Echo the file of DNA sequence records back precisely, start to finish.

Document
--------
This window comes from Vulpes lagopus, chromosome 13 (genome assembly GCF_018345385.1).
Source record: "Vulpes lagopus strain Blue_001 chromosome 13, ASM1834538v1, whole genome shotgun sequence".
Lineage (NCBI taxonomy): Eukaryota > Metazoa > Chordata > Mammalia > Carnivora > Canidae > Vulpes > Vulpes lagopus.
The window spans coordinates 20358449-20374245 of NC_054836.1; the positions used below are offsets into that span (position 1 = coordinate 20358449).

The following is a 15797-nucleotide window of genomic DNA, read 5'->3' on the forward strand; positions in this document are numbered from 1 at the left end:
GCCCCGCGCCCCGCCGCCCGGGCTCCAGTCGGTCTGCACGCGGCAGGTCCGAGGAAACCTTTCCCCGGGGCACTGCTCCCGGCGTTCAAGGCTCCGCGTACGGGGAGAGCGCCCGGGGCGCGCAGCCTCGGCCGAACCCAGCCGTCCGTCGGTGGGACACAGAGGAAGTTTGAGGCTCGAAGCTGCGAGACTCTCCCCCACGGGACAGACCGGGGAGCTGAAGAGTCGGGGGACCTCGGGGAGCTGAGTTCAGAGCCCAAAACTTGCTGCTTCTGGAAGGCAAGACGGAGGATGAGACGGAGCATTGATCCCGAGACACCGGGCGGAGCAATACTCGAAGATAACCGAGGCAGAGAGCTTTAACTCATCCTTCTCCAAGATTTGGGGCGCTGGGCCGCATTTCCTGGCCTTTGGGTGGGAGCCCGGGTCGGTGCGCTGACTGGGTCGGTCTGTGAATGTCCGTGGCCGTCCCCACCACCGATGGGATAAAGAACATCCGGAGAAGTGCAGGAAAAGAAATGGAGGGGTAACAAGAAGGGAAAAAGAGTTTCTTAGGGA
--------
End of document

This window comes from Vulpes lagopus, chromosome 13 (genome assembly GCF_018345385.1).
Source record: "Vulpes lagopus strain Blue_001 chromosome 13, ASM1834538v1, whole genome shotgun sequence".
Lineage (NCBI taxonomy): Eukaryota > Metazoa > Chordata > Mammalia > Carnivora > Canidae > Vulpes > Vulpes lagopus.
The window spans coordinates 20358449-20374245 of NC_054836.1; the positions used below are offsets into that span (position 1 = coordinate 20358449).

The following is a 15797-nucleotide window of genomic DNA, read 5'->3' on the forward strand; positions in this document are numbered from 1 at the left end:
GCCCCGCGCCCCGCCGCCCGGGCTCCAGTCGGTCTGCACGCGGCAGGTCCGAGGAAACCTTTCCCCGGGGCACTGCTCCCGGCGTTCAAGGCTCCGCGTACGGGGAGAGCGCCCGGGGCGCGCAGCCTCGGCCGAACCCAGCCGTCCGTCGGTGGGACACAGAGGAAGTTTGAGGCTCGAAGCTGCGAGACTCTCCCCCACGGGACAGACCGGGGAGCTGAAGAGTCGGGGGACCTCGGGGAGCTGAGTTCAGAGCCCAAAACTTGCTGCTTCTGGAAGGCAAGACGGAGGATGAGACGGAGCATTGATCCCGAGACACCGGGCGGAGCAATACTCGAAGATAACCGAGGCAGAGAGCTTTAACTCATCCTTCTCCAAGATTTGGGGCGCTGGGCCGCATTTCCTGGCCTTTGGGTGGGAGCCCGGGTCGGTGCGCTGACTGGGTCGGTCTGTGAATGTCCGTGGCCGTCCCCACCACCGATGGGATAAAGAACATCCGGAGAAGTGCAGGAAAAGAAATGGAGGGGTAACAAGAAGGGAAAAAGAGTTTCTTAGGGA